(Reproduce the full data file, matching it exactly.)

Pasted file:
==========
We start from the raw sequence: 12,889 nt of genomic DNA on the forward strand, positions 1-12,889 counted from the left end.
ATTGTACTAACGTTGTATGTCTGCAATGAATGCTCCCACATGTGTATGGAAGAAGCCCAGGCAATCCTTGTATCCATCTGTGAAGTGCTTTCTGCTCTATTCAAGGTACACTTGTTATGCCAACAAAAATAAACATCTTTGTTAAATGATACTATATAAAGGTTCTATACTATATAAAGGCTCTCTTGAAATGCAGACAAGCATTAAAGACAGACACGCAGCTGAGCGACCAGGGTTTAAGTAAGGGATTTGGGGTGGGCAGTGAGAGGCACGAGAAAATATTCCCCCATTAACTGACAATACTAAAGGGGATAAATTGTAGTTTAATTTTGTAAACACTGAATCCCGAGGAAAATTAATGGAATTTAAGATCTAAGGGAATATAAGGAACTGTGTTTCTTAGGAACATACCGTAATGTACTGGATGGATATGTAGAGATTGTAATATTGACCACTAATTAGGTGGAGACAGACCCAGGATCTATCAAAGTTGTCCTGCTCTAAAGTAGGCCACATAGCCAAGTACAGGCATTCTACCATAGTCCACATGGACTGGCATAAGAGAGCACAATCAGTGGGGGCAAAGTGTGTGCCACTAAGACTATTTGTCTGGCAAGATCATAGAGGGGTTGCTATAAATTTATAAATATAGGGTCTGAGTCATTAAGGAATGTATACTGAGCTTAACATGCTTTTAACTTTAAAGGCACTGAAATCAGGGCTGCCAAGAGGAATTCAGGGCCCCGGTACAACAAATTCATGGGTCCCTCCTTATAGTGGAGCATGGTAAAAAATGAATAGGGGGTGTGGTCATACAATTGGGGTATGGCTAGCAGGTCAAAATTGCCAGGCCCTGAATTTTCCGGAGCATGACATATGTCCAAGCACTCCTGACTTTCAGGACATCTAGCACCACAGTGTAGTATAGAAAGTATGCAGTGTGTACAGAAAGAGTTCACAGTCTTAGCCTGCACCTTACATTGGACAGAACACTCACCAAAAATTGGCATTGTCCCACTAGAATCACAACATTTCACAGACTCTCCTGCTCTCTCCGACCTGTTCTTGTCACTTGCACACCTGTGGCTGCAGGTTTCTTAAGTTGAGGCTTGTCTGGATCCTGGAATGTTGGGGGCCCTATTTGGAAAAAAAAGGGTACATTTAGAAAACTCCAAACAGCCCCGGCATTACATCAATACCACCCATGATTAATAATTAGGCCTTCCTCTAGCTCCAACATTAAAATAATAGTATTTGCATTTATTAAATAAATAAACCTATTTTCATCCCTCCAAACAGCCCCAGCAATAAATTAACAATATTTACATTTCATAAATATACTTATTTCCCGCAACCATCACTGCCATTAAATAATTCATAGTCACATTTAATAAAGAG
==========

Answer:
We start from the raw sequence: 12,889 nt of genomic DNA on the forward strand, positions 1-12,889 counted from the left end.
ATTGTACTAACGTTGTATGTCTGCAATGAATGCTCCCACATGTGTATGGAAGAAGCCCAGGCAATCCTTGTATCCATCTGTGAAGTGCTTTCTGCTCTATTCAAGGTACACTTGTTATGCCAACAAAAATAAACATCTTTGTTAAATGATACTATATAAAGGTTCTATACTATATAAAGGCTCTCTTGAAATGCAGACAAGCATTAAAGACAGACACGCAGCTGAGCGACCAGGGTTTAAGTAAGGGATTTGGGGTGGGCAGTGAGAGGCACGAGAAAATATTCCCCCATTAACTGACAATACTAAAGGGGATAAATTGTAGTTTAATTTTGTAAACACTGAATCCCGAGGAAAATTAATGGAATTTAAGATCTAAGGGAATATAAGGAACTGTGTTTCTTAGGAACATACCGTAATGTACTGGATGGATATGTAGAGATTGTAATATTGACCACTAATTAGGTGGAGACAGACCCAGGATCTATCAAAGTTGTCCTGCTCTAAAGTAGGCCACATAGCCAAGTACAGGCATTCTACCATAGTCCACATGGACTGGCATAAGAGAGCACAATCAGTGGGGGCAAAGTGTGTGCCACTAAGACTATTTGTCTGGCAAGATCATAGAGGGGTTGCTATAAATTTATAAATATAGGGTCTGAGTCATTAAGGAATGTATACTGAGCTTAACATGCTTTTAACTTTAAAGGCACTGAAATCAGGGCTGCCAAGAGGAATTCAGGGCCCCGGTACAACAAATTCATGGGTCCCTCCTTATAGTGGAGCATGGTAAAAAATGAATAGGGGGTGTGGTCATACAATTGGGGTATGGCTAGCAGGTCAAAATTGCCAGGCCCTGAATTTTCCGGAGCATGACATATGTCCAAGCACTCCTGACTTTCAGGACATCTAGCACCACAGTGTAGTATAGAAAGTATGCAGTGTGTACAGAAAGAGTTCACAGTCTTAGCCTGCACCTTACATTGGACAGAACACTCACCAAAAATTGGCATTGTCCCACTAGAATCACAACATTTCACAGACTCTCCTGCTCTCTCCGACCTGTTCTTGTCACTTGCACACCTGTGGCTGCAGGTTTCTTAAGTTGAGGCTTGTCTGGATCCTGGAATGTTGGGGGCCCTATTTGGAAAAAAAAGGGTACATTTAGAAAACTCCAAACAGCCCCGGCATTACATCAATACCACCCATGATTAATAATTAGGCCTTCCTCTAGCTCCAACATTAAAATAATAGTATTTGCATTTATTAAATAAATAAACCTATTTTCATCCCTCCAAACAGCCCCAGCAATAAATTAACAATATTTACATTTCATAAATATACTTATTTCCCGCAACCATCACTGCCATTAAATAATTCATAGTCACATTTAATAAAGAG